Phonics is a system for approaching reading that focuses on the relationship between letters and sounds. The teaching has to move from letter/sound correspondences to graphemes, syllables and morphemes.
So, in what order do I teach Phonics skills?
This order gives you a systematic sequence that allows you to individualize it for your students!
A scope and sequence is the backbone of instruction. It guides lessons based on a logical skill sequence, builds on previously learned skills, and allows for the evaluation of gaps or lagging skills and redundancies across grade levels. But it's important to rememberâ¦
The scope and sequence you use for your students should be individualized (and also systematic) for targeted intervention!
Guessing words from context is not as efficient as phonetic decoding. Skilled readers can identify unfamiliar words with a high degree of accuracy by sounding them out, even irregular words. By contrast, researchers have found that even proficient readers are not as skilled at correctly guessing words from context with an accuracy rate of only about 25%.
Research has given us even more knowledge - when we see a word, the areas of the brain responsible for orthography (familiar spelling) and phonology (pronunciation) activate before the areas responsible for the semantic system (meaning).
The key to this is Orthographic Mapping!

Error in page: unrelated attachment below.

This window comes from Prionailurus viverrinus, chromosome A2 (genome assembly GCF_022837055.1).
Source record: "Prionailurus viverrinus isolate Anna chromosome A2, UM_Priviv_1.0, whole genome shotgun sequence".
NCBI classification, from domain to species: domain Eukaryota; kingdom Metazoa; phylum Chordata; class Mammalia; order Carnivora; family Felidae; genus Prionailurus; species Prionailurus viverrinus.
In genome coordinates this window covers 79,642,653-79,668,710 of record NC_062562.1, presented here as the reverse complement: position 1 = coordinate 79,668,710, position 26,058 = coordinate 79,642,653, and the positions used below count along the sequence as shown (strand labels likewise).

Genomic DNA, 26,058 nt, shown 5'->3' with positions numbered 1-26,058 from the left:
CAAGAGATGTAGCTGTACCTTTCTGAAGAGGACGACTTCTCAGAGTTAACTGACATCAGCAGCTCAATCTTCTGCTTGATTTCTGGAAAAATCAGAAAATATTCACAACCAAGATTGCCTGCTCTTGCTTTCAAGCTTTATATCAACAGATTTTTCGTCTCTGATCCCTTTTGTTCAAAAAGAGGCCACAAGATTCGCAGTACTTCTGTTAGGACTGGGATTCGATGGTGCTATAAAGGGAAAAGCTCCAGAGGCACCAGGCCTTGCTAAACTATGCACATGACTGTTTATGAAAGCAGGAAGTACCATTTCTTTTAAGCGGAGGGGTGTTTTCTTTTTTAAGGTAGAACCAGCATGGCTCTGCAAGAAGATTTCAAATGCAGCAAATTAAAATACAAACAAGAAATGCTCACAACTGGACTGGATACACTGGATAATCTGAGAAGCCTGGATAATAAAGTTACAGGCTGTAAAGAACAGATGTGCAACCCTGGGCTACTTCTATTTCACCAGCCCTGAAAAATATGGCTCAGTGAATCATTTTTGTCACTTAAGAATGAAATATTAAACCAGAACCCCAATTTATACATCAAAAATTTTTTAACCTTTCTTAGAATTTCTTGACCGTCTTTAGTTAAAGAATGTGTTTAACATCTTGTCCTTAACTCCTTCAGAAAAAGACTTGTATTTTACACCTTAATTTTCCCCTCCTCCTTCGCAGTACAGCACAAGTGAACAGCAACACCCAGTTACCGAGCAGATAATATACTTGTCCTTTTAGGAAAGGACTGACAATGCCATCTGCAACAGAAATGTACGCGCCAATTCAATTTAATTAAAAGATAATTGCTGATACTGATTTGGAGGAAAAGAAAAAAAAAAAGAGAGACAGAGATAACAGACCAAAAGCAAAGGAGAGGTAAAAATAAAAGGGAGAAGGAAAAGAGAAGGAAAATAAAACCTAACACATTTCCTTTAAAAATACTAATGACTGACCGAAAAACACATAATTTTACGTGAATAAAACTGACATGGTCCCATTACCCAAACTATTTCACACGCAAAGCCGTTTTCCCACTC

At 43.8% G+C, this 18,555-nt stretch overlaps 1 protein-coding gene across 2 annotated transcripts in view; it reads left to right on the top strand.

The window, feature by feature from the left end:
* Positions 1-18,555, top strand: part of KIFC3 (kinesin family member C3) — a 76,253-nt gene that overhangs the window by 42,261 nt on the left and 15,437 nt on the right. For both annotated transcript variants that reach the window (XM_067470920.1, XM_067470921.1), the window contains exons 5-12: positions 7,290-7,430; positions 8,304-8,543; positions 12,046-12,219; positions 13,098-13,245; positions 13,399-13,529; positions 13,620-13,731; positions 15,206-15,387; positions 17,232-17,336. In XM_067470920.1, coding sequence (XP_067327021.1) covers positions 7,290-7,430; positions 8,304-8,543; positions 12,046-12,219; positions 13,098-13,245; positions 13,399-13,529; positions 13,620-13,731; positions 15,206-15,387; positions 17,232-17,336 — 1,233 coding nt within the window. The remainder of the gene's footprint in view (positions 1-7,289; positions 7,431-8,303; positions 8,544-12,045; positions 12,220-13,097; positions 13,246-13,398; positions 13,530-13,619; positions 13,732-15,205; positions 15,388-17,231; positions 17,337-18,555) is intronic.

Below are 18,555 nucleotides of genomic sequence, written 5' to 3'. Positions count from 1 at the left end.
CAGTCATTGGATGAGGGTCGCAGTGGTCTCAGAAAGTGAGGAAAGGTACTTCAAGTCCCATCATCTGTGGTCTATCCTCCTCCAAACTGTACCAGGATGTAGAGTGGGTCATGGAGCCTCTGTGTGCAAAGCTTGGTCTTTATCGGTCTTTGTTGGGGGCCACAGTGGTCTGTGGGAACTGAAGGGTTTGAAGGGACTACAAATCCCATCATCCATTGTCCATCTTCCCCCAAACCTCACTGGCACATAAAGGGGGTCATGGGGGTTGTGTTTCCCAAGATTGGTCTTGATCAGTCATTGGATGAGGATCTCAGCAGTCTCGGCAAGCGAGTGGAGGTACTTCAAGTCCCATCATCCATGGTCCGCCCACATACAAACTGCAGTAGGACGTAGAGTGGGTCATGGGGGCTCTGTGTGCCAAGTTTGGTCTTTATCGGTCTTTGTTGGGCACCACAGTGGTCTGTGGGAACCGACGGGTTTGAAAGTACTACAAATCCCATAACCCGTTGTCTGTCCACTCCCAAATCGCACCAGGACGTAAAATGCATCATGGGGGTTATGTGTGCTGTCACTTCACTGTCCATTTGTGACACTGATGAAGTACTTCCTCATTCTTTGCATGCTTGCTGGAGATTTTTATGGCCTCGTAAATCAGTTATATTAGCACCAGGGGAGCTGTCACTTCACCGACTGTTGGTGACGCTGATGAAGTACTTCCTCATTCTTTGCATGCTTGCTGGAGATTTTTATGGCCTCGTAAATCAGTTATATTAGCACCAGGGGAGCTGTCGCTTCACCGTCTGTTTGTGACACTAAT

Orthographic mapping is the ability to âmapâ or connect frequently occurring letters and letter patterns onto their related sounds. The process of Orthographic Mapping is an integration of several key oral and written language skills. These skills include advanced phonemic awareness, letter - sound knowledge, and phonics skills. As a result, Orthographic Mapping is the ability to quickly and efficiently add words to your sight vocabulary. Sight vocabulary is all the words you instantly recognize.
You can read more about Orthographic Mapping HERE and get an instructional sequence to support Orthographic Mapping!
Early, explicit, and systematic instruction in phonics, along with direct instruction in phonological awareness, can prevent and also remediate reading difficulties. The combination of explicit phonics and phonological training for all students in kindergarten and first grade provides far greater results in word-level reading skills than any other teaching practice that has been studied. Phonological awareness, phonics, fluency, and vocabulary all lead to COMPREHENSION
-the ultimate goal of reading.
Remember - learning to read is a multi-dimensional pursuit. Lots of things have to happen simultaneously. So your lessons should always include all 5 components of reading and spelling.
Grab my 5 Step Reading Lesson Plan HERE!
Happy & Healthy Teaching!